■aqurhnnmi river nnd nil Its
: BNrn will probably full
Hv or remain nenrly ata-
H|T' A alage of nbout .'.O
■fi Indlented for Harrla
■ Tuesday morning.
- |
The Last Drives
y "j
| Hardy Dickcrson Electrocuted;
at Rockvicw Penitentiary
For Murder Today
Rcllefoate. Pa.. April 28.—Hardy i
Dickerson, of Dauphin county, was !
I electrocuted to-day at the Rockyiew |
: Penitentiary. Dickerson was a Plor- !
' ida negro who killed another colored !
man in a quarrel over the former's j
, wife. Only last week Dickerson's ;
| mother learned of his whereabouts, '
I and that he was to bo electrocuted I
j for murder.
1 Dickerson was convicted of first j
degree murder when he was eha-ged '
! with killing William Leitzer, colored, |
' last May. The murder occurred in
| the kitchen in Dickerson's home in i
South Ninth street, his wife being!
! present when he shot Leitzer.
Chamber of Commerce
Sends Five Delegates
to St. Louis Convention
Four members of the Harrisburg
Chamber of Commerce, and Warren
R. Jackson, secretary, have left the
city for St. Louis, Mo., to attend
the seventh annual convention of
the Chamber of Commerce of the
United States. A number of ques
tions concerning the future inter
national relations of this country,
i and concerning its internal govern
ment. will Vie considered by the dele- j
gates. George S. Reinoehl, presi- '
dent of the Chamber of Commerce, j
will act as national councilor at the
convention. The other three dele- j
gates are J. William Bowman, David |
E. Tracy and Charles H. Hunter.
Nickel Still Buys Ride
and Talk Out at Chicago
Chicago. April 28.—The nickel still
retained some shreds of its reputa
tion here by virtue of last-minute
support extended by State arid Fed- '
oral authorities. The nickel ean slill
do two things in Chicago—buy a
ride on the surface car lines or com
mands a telephone call.
A 2-eent increase In fares was de
nied the street ear company by i;he
State's Public Utilities Commlsslan.
This action was followed with a sim
ilar ruling by Federal Judge, Land is
against the proposal to Increase tele
phone rates In Illinois.
Scrgl. Hamilton Tells Without
Flourishes of Battalion's
Experiences Overseas
i They are a modest lot, these mem
! ters of tlje Four Hundred and Sixth
I Telegraph Battalion, who returned !
i to their Harrisburg homes yesterday j
| after twenty months of thrilling ex'- j
| periences in the thick of the conflict '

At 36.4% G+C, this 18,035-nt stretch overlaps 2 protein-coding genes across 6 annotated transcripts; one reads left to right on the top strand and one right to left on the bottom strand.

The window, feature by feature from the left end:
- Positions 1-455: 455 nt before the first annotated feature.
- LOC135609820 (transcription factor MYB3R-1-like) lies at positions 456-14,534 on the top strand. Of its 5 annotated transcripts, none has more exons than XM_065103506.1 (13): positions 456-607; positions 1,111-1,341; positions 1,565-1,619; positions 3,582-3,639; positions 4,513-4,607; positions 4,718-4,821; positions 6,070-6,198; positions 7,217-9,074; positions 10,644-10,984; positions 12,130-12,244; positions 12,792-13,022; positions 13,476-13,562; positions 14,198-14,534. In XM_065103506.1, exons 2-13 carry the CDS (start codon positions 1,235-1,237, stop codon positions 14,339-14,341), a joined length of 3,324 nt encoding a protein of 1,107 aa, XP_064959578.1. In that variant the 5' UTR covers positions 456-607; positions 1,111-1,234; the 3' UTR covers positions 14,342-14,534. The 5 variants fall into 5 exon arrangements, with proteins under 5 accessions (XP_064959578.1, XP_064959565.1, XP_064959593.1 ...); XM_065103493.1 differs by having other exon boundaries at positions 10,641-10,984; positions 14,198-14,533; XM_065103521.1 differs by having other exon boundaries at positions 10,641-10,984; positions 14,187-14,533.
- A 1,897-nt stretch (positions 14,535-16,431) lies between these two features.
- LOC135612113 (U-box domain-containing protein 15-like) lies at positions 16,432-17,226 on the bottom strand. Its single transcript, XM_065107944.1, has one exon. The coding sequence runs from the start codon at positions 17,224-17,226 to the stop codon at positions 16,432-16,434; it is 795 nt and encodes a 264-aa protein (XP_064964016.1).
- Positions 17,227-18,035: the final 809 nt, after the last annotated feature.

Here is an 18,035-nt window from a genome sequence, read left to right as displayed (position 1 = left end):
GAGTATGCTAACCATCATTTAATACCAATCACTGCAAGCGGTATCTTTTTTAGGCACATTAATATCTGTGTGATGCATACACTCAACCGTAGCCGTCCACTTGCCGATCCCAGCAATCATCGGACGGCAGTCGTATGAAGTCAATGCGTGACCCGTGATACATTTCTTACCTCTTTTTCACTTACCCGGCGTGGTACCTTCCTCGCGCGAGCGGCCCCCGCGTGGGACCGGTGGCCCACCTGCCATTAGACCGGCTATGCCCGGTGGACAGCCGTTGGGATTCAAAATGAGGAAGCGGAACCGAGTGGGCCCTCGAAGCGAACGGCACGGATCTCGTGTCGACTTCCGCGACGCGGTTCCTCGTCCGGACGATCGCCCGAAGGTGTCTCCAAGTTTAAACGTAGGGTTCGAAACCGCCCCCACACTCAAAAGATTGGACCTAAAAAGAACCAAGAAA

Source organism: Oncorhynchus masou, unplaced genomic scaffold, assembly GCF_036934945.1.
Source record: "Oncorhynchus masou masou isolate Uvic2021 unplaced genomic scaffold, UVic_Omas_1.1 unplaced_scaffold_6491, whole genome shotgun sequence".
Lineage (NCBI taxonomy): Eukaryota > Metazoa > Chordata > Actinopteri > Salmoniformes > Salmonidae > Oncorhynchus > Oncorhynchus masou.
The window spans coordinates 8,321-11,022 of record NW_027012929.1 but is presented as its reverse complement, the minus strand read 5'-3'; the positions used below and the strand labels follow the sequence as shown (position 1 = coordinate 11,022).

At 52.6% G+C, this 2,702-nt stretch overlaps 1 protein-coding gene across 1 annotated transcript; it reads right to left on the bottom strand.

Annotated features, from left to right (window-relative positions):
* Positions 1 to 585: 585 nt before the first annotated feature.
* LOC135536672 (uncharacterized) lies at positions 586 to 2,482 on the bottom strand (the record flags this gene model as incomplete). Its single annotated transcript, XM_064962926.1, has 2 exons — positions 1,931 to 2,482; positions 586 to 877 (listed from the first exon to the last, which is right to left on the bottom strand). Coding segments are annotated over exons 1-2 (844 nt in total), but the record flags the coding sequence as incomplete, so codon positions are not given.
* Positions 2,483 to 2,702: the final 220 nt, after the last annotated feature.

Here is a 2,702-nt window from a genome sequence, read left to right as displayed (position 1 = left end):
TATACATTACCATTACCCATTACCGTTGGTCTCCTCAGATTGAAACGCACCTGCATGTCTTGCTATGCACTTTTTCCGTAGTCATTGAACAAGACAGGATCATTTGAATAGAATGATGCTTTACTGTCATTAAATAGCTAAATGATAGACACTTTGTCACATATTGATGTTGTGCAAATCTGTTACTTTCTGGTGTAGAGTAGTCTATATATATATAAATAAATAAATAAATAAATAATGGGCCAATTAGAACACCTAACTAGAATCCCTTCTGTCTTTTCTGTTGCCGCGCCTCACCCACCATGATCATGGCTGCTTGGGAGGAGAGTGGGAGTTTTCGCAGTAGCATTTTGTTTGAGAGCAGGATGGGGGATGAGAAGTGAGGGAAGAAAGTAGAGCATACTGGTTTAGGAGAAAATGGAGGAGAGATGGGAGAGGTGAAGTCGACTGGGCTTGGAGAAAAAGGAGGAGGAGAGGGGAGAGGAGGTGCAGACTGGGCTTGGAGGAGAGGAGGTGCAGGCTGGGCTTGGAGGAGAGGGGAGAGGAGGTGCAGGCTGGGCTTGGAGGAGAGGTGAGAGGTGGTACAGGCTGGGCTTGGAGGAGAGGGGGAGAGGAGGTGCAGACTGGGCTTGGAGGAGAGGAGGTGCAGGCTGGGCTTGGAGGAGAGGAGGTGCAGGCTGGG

lon the soil of France. Practically j
j every local member of the battalion
I has arrived safely in the city. De- i
I spite the fact that their bravery in I
1 laying lines and operating telegraph
i instruments won for them warm !
| praise from the men higher up, they j
| uttered 110 word of their heroic I
deeds. But there was praise in |
; abundance for the soldiers whom j
I they called "the real fighters."
i Asked to tell of their experiences'
in France, Sergeant Jerome M. I
Hamilton, 34S Hummel street, said: j
j "Well there isn't much to tell."
Pressed by a reporter for the Har
, risburg Telegraph to narrate for the |
| readers of this paper the activities of
I the Hat risburg warriors, he opened I
j with a striking coincidence:
Works Around Figure 20
"Our contingent seems to be
working around the figure '2o.' We |
enlisted April 20, 1917, landed in
[Coiltinued on Page o.] '
: ■
! Aside From Laying Four-and-a-Half-Ounce Kggs She Often \
Lays Two a Day
| "Blackie," pet Mlnorac hen of Mrs.
Harry Halsey, 1414 Wallace street, is
I the champion egg layer of Dauphin
one of the largest eggs laid by
] Dauphin county hens was produced
| by her several days ago. This speci
i man, 8 by 7 1-8 inches, is being
shown to-day us an exhibition of the
j prowess of "Blackie," by her owner,
Mrs. Halsey. The egg weighs
ounces. "Blackie" is just about to
celebrate her fourth birthday, has a
habit of doing the unusual. She is be
low the size of the normal Black
Minorca, but Iter eggH have been
above the ordinary size ever since
120,000 VETERANS
I Colonel Pusey Arrives Here
I to Complete Plans For
Big Review
Lieutenant Colonel Frederick Tay
lor Pusey and live other officers of
| the Keystone division who preceded
| the division, arrived in Harrisburg
j this afte'rnoon to confer with Adju
i tant General Beary concerning ar-
I rangemcnts for the pageant.
Included among these officers is
j Captain Henry M. Gross, of this
[Continued on Page 7.]
Miss Mary Sachs Buys
N. Third Street Property j
Final negotiations were closed j
Saturday involving the purchase of |
property ilia North Third street, by j